Although it is clear that the limitations period contained in section 6511(b)(2)(A) applies to tax payments but not to deposits, Rosenman , 323 U.S. at 662, 65 S.Ct. at 538, it is also apparent that the Second Circuit has not yet adopted a test for distinguishing between payments and deposits under section 6511(b)(2)(A). Several of the Circuit Courts of Appeal have adopted a per se rule that there can be no payment of taxes until tax liability has been assessed. See, e.g., Ford v. United States , 618 F.2d 357, 361 (5th Cir. 1980); Plankinton v. United States , 267 F.2d 278, 280 (7th Cir.1959); United States v. Dubuque Packing Co. , 233 F.2d 453, 460√61 (8th Cir.1956). We have previously rejected that approach, however, because it is too rigid to account for the fact that many remittances made prior to assessment are intended as payments of tax liability, while others are intended to function as deposits pending an assessment of future tax liability. See Crosby v. United States , 889 F.Supp. 143, 145√146 (D.Vt.1995).
Instead, we agree with those Circuits which have held that whether a remittance is a payment or a deposit depends on the unique facts and circumstances of each case. See, e.g., Ewing v. United States , 914 F.2d 499, 503 (4th Cir.1990); Ameel v. United States , 426 F.2d 1270, 1273 (6th Cir.1970). The Court believes that this is the better mode of analysis because it is sufficiently flexible to take into account all relevant factors in these fact-driven cases. In addition, the Court finds that if the Second Circuit were presented with the question, it would be more likely to adopt this approach and reject a rigid per se rule. 4 We will therefore employ that analysis in the case at bar.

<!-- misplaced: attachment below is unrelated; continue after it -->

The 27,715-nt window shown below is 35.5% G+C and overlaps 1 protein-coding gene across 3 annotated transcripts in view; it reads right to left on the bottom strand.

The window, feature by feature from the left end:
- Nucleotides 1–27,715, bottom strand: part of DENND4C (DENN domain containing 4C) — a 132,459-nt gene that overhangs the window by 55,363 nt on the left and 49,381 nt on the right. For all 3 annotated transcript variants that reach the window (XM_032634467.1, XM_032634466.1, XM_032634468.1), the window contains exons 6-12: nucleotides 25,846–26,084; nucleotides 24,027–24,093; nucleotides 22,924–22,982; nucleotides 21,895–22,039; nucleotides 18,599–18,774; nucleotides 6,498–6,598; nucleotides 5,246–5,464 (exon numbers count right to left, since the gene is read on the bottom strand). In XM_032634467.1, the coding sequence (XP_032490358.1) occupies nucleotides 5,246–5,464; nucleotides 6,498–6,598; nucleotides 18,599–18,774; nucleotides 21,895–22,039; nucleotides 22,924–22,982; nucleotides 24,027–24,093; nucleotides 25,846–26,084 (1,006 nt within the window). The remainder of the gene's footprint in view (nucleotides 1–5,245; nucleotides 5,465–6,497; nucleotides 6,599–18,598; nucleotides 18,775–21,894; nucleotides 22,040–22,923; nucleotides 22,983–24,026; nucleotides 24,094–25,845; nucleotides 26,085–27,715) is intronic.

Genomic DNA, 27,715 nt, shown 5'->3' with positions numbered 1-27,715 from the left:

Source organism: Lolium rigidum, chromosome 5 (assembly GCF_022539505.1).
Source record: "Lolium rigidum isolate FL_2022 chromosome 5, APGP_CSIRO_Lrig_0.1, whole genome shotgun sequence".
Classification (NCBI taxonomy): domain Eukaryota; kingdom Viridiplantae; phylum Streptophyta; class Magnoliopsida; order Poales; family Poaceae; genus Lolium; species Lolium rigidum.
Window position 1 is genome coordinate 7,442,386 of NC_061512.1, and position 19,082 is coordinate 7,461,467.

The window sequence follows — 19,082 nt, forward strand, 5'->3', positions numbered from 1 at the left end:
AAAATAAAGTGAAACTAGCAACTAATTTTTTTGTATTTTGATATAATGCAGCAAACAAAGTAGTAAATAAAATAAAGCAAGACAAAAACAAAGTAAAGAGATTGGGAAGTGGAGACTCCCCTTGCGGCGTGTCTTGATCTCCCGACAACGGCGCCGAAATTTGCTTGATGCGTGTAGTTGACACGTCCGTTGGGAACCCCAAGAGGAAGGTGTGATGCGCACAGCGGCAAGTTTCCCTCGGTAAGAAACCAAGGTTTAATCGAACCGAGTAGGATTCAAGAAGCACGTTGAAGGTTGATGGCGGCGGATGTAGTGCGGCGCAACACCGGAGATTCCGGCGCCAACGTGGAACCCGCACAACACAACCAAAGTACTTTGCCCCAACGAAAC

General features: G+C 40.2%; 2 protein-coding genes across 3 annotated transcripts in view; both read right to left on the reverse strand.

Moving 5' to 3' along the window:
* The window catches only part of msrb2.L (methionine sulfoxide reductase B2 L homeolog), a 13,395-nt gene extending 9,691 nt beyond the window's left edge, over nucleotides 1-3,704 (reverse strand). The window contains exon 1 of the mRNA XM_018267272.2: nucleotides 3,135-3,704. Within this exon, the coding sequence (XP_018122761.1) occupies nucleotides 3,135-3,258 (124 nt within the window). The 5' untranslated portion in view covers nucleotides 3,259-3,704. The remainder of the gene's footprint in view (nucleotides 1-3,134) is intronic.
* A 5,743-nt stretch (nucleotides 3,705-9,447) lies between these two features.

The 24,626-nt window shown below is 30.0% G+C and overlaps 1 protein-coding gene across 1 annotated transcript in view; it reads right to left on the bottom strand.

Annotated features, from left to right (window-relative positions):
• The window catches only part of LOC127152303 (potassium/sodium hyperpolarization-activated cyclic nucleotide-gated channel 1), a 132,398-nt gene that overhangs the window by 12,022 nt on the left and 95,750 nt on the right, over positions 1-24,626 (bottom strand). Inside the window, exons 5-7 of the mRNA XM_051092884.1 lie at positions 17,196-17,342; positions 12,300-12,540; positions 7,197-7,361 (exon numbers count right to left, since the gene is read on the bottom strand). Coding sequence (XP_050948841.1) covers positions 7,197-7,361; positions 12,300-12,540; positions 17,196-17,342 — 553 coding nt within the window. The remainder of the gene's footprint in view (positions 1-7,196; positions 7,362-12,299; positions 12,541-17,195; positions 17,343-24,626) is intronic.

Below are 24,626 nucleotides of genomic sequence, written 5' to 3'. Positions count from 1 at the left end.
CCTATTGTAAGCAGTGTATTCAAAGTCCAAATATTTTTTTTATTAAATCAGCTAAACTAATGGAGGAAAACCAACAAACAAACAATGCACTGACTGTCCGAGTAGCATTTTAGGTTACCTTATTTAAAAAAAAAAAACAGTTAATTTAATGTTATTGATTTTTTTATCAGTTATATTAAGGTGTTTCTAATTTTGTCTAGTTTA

4 The Second Circuit has indicated, for example, that it does "not read Rosenman to foreclose treating as a tax payment any remittance made prior to assessment." Lewyt Corp. v. Commissioner , 215 F.2d 518, 522 (2d Cir.1954). This does not resolve the question of the proper test under section 6511(b)(2)(A), however, because the quoted passage from Judge Harlan was dicta, and because the Lewyt case construed an entirely different section of the Code. Nevertheless, the case did involve a disputed submission of money to the IRS, and the Lewyt court did consider, among other things, whether a liability existed before the remittance, what the taxpayer intended by submitting the money, and how the IRS treated the funds after receiving them. Id . at 522√23. Thus, the Lewyt court's analytical approach provides support for our conclusion that the Second Circuit would be more likely to adopt a test that considered all the relevant facts and circumstances surrounding a remittance in order to determine whether it was a payment or a deposit.
Courts that have employed an "individual facts and circumstances" analysis for distinguishing payments from deposits under section 6511(b)(2)(A) have employed a three-factor test that considers "(1) when the tax liability is defined; (2) the taxpayer's intent in remitting the money; and (3) how the Internal Revenue Service treats the remittance upon receipt." Ewing , 914 F.2d at 503. Examination of these factors in the present case clearly indicates that the Estate's $10,000 remittance was a deposit rather than a payment.